And at least publicly, they’re stating that they’ve open sourced their artificial intelligence tools, a llama, specifically to be safer and more secure. This was Mark Zuckerberg on their earnings call. He said safety and security, that’s a very important issue in AI. In open source software overall, we’ve just seen through the history here that open source software gets scrutinized more and therefore ends up being more secure and safer, and we think there’s a very good chance that that’s the likely outcome here.
This approach hasn’t always been their hallmark, so credit where due. They seem to finally be realizing that they were losing users to a bad overall product experience, and that is an incredibly healthy development. There’s also lots of innovation in social. Lots of AI work from meta. Again, this is from their earnings call.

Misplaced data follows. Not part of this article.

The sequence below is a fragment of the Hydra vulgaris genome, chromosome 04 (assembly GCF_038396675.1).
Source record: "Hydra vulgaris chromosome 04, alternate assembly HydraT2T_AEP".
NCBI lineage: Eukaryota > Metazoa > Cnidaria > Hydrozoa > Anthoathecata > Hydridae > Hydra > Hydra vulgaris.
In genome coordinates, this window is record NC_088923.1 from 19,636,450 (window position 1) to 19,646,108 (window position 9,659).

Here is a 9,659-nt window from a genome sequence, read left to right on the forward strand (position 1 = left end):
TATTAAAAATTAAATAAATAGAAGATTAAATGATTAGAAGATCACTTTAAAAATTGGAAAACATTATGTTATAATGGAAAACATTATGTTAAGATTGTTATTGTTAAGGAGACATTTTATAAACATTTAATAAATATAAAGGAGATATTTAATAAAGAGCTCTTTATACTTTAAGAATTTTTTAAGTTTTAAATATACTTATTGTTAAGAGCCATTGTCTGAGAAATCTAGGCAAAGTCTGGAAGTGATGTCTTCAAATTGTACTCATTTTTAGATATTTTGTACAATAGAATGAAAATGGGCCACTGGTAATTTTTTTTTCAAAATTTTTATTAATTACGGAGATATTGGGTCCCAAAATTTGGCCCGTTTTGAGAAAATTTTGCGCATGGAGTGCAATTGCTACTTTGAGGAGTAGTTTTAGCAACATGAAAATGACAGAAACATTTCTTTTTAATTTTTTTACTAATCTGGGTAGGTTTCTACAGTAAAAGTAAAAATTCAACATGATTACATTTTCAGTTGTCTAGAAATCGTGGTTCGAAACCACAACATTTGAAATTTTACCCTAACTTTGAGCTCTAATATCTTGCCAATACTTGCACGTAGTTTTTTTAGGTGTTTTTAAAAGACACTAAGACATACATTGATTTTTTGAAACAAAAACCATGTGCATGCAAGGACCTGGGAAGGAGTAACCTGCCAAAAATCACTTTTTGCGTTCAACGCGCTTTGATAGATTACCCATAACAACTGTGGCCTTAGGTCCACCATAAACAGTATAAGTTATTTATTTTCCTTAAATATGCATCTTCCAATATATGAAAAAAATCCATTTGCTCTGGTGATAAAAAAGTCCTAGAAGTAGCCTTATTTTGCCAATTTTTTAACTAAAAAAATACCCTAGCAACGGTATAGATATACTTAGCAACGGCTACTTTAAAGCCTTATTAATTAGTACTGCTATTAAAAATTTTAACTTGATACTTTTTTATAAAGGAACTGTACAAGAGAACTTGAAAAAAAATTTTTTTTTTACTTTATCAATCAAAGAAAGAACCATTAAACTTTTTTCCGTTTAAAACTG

Mark Zuckerberg said, AI is driving results across our monetization tools through our automated ads products. I’m going to skip ahead. We’ve also deployed MetaLattice, a new model architecture that learns to predict an ad’s performance across a variety of data sets and optimization goals. And we introduced AI Sandbox, a testing playground for generative
AI outcropping. Snap, formerly known as Snapchat, has this new thing called MyAI, which despite some growing pains, including some bad news in the last 24 hours about a glitch that was causing some weirdness, does look like a very cool, interesting tool. Channels on WhatsApp are really neat. And if I’m reading this right, looks a lot like Twitter or if you prefer Facebook’s Threads app built into WhatsApp.
You know, for all of Elon Musk’s talk about making Twitter the Everything app meta is much closer to delivering on that promise, and it’s already carried in the pockets of almost 4 billion people around the globe. So, you know, that’s something. Which, all of this leads to the question of how should senior leaders think about and address social media for the business?